The reward system for CEOs and CMOs is heavily structured toward short-term (quarterly) revenue and ROI. And the degree of success is often determined by comparison to the recent past. One of the most valuable future-looking metrics we have is Customer Lifetime Value.
The Marketing Accountability Standards Board defines it as “the present value of all the cash flows attributed to the consumer during their entire relationship with a company.” Why should you care?
CLV is critical business information for:
- Determining how much to spend on support.
- Developing products that meet the needs of your best customers.
- Assessing marketing spend to acquire a customer.
- Helping sales hone in on the most profitable customers.
- Improving efficiency by not wasting resources on non-productive customers.
One common example is the price shopper (P), who is loyal only to the lowest price, not the brand. He/she isn’t a good candidate for a repeat sale unless you can cough up another deep discount. At the same time, another customer (V) understands the true value of your product and will buy it at any reasonable price. Consider the dollars at stake if this were an automobile purchase.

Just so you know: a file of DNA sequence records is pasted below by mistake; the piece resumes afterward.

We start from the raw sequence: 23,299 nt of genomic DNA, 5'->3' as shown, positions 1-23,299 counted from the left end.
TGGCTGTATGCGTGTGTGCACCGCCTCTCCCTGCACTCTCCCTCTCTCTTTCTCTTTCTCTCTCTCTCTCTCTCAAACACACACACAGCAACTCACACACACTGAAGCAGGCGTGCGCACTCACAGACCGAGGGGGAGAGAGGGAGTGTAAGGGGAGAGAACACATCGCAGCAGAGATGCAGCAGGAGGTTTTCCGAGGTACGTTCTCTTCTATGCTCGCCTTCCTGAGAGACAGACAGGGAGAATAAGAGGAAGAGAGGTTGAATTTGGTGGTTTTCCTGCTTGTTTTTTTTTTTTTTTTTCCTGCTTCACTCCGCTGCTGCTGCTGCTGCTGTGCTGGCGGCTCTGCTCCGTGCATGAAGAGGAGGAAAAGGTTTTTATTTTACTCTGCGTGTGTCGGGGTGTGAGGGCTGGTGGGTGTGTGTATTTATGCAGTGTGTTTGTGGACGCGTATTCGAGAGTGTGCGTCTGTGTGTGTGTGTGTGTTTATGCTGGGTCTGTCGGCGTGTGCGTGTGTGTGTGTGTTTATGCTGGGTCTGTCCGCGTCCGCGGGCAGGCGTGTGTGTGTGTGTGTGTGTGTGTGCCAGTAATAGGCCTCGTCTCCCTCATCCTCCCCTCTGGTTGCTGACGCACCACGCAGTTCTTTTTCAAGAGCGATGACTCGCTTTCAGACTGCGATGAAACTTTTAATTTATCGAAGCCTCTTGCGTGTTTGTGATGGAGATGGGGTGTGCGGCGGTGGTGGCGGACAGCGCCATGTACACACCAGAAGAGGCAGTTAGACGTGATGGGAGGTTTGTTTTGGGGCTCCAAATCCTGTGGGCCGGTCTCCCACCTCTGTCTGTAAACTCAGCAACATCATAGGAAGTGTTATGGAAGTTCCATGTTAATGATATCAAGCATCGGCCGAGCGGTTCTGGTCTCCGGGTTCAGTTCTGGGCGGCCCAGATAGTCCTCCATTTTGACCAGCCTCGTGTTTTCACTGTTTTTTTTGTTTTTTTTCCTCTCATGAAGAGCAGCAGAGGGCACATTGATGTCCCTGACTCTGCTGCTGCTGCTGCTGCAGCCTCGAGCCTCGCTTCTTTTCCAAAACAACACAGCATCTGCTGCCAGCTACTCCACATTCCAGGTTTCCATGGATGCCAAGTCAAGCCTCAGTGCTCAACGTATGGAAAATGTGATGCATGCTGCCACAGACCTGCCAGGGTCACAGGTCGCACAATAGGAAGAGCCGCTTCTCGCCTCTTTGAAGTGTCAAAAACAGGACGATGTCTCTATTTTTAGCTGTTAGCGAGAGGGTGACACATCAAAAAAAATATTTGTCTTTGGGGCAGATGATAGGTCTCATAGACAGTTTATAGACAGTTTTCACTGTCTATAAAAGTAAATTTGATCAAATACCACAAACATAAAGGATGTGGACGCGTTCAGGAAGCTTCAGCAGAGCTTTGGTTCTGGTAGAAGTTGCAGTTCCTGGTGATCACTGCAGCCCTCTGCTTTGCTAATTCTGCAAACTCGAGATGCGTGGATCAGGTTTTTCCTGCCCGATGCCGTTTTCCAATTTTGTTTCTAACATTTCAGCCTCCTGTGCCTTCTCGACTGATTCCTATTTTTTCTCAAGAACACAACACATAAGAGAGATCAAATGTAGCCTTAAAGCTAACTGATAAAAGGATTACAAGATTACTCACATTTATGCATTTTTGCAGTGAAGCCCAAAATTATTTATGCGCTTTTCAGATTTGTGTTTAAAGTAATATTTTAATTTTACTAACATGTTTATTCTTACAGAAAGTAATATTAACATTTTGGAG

Research your existing high value customers, and have the tools and knowledge to identify them during the selling process.
Customer (P) will buy a blowout special car, which he has negotiated to the lowest possible price. You’ll never see him again. Your CLV is simply the price he paid. Meanwhile, customer (V) will pay a fair price for his original car, and purchase three more during his driving career. In addition, he’ll recommend your brand to friends, family and colleagues. He’ll also generate additional revenue streams for scheduled and unscheduled maintenance. By this measure, customer (V) is worth 5 times more to the company than customer P, but both showed up as individual and equal sales in your first quarter.
So, how do you sell to high customer lifetime customers?
- Train salespeople to sell benefits – not price.
- Don’t nickel and dime your best customers. Give them something for free every now and then.
- Research your existing high-value customers, and have the tools and knowledge to identify them during the selling process.
- Guide these customers down the full path of products and services you offer.
- Know when the acquisition and maintenance cost of a customer is unprofitable and drop him or her.
To quickly understand your product’s CLV, use this simple calculator. Or put your data analyst (if you have one) to work on algorithms that might identify profitable and unprofitable customers earlier in the sales cycle.
By focusing on the lifetime value of customers, you can focus on marketing strategies that result in long-term profits, not just a sale.
To find out how computers and algorithms might be used to predict high and low-value customers, read “The Executive’s Guide to Machine Learning from McKinsey.